End back pain-exercise your abdominal muscles
A key part of any plan to end back pain is strengthening the abdominal muscles. This is because the abdominal muscles (often called the core muscles) help to support the spine and upper body.
The abdominal muscles comprise the internal and external obliques (that run down the side of your waist), the rectus abdominus, that run down the middle of your abdomen (giving you a six-pack if you’re lean) and the transversus abdominus that wraps around your torso.
In all, there are 6 abdominal muscles
1-the rectus abdominus that lies lies close to the skin (also known as superficial, as opposed to a muscle that lies deeper). This is the six-pack muscle.
2-3-the external obliques, one on each side of your abdomen, also superficial. Help to rotate the spine. They also help you to bend to one side (known as lateral flexion).
4-5-the internal obliques, one on each side of your abdomen, lying deeper than the external obliques. Also enable spine rotation and lateral flexion.
6-the transversus abdominus that lies deeper than the rectus abdominus, wrapping around your abdomen. Helps to support your back.
In the diagram below, we cannot see the deeper muscles as they lie below the superficial muscles.
Woman's abdominal muscles
The abdominal muscles work to bend the spine forward. This is called spinal flexion. At the same time as the abdominal muscles are contracting when you bend forward, the back muscles are stretching. The rectus abdominus is the spinal flexor, while the muscle running down the middle of your back, the erector spinae, is performing the opposite action. This is why it is important to develop strength and flexibility in the opposing sets of muscles.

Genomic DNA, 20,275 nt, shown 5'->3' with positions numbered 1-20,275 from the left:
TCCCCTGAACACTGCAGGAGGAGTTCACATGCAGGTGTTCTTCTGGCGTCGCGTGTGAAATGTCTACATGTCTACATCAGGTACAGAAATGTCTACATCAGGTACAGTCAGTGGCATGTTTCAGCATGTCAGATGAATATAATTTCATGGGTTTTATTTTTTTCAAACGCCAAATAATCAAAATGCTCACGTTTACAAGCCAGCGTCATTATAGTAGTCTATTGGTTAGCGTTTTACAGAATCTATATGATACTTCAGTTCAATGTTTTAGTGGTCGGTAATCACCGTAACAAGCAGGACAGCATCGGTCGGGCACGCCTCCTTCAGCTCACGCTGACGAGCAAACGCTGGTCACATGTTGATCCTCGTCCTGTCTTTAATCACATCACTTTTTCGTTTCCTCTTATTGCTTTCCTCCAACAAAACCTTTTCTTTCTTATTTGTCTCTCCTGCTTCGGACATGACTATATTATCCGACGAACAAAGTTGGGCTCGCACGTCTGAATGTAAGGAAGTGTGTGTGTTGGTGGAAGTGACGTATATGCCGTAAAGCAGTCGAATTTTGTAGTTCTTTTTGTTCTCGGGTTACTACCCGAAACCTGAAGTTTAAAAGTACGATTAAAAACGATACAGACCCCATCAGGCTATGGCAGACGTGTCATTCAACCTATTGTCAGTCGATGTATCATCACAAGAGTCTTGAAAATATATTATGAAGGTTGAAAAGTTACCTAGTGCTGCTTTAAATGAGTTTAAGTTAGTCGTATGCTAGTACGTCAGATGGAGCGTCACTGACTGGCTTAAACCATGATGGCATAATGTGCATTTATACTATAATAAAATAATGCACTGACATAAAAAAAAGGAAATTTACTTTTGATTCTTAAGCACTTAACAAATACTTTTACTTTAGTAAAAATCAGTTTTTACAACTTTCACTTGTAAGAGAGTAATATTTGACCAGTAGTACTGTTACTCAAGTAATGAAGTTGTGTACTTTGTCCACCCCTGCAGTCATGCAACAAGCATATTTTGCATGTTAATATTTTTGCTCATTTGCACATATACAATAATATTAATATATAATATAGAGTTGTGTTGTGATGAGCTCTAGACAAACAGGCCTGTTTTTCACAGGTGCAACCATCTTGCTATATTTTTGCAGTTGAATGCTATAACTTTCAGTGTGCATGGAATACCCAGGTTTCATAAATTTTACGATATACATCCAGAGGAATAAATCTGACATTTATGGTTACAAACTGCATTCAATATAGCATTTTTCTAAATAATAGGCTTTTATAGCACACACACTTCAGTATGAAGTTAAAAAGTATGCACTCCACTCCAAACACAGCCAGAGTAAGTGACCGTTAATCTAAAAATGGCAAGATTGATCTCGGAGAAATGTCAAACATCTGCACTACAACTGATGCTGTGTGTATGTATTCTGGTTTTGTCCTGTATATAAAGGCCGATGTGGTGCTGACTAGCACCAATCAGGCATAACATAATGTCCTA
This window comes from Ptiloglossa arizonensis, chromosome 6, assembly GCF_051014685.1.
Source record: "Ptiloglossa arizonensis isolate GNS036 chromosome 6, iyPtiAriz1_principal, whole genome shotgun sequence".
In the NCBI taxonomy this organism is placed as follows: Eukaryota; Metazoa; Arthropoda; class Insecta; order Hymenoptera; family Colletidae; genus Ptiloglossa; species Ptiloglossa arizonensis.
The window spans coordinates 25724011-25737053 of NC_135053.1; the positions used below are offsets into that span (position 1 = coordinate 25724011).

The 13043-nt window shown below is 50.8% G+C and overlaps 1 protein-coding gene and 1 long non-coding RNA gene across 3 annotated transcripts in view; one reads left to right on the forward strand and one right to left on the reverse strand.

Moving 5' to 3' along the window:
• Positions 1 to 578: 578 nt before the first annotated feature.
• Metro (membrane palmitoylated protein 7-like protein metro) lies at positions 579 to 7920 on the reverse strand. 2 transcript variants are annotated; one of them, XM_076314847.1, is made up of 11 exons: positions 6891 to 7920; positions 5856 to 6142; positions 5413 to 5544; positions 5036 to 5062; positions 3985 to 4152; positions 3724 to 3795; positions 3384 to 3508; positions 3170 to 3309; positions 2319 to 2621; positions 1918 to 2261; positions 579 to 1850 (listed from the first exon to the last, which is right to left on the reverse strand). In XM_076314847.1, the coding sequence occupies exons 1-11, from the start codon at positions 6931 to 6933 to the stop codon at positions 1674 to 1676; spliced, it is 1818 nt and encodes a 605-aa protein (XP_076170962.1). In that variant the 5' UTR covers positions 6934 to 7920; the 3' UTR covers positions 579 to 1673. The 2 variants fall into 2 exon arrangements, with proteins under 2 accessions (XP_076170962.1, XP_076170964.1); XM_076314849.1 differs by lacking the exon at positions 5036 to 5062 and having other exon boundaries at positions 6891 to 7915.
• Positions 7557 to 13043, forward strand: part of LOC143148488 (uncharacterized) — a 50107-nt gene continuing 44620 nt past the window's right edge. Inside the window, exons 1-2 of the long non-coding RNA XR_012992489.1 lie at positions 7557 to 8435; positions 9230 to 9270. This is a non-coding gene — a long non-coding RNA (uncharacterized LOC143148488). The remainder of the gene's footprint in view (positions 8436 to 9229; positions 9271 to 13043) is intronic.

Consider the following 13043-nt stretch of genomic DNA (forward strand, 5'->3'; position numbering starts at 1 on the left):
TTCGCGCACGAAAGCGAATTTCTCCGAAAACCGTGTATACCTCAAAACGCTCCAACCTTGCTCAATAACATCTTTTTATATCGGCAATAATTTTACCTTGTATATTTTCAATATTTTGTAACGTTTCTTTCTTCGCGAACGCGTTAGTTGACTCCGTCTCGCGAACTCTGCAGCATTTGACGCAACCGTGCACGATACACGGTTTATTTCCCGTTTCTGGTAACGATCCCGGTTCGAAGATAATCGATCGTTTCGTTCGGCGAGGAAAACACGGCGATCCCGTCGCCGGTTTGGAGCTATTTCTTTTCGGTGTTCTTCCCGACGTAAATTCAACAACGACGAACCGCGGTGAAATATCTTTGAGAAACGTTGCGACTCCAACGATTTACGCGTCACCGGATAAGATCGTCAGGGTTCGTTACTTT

Exercising and hurting your back
When people think of exercising the abdominals, the first thing that comes to mind is sit ups. This may not be the best idea, particularly if you suffer from lower back pain.
Here are guidelines for reducing the chance of injury to your lower back:
1.Keep your back on the floor
An exercise like the crunch is safer than a sit up, because your lower back is supported by the floor.
2.Don't flex and twist at the same time
Choose exercises that involve only one plane of movement, flexing or twisting, not both. For example, crunches flex your body, while broomstick twists involve twisting your body. So they only perform a movement in one plane. Some exercises, like a twisting crunch, make you flex and twist simultaneously. This is also described as compound plane of movement exercise.
3.Use a smaller range of motion
This is a fairly important point, especially if you are starting out on an exercise programme. The smaller the range of motion, the less your chance of injury. So rather do a crunch where you only lift your body 25cm/10 inches off the floor than a sit up where you force your body to go through the full range of motion from lying down to sitting up at 90 degrees.
4.Keep your legs bent and closer to your torso
Performing leg raises with straight legs puts more stress on your back than bent leg raises. Also, doing crunches with legs bent will put less stress on your back than straight leg sit ups.
Lie on your back, bend your knees and bring your feet towards your hips. Put your hands behind your head, or fold them across your chest, as illustrated.
Tighten your abdominal muscles and raise your shoulder blades off the floor. Hold the position for 3 seconds, then lower yourself to the ground. Do five repetitions, rest for a minute, then do another five.
Try to increase the number of repetitions you can do each week. Eventually you should aim to be able to do ten repetitions in three sets.
Andrew de Bruyn is the author of 'Build your Back, Beat the Pain', a step-by-step plan to strengthen your back and beat back pain.
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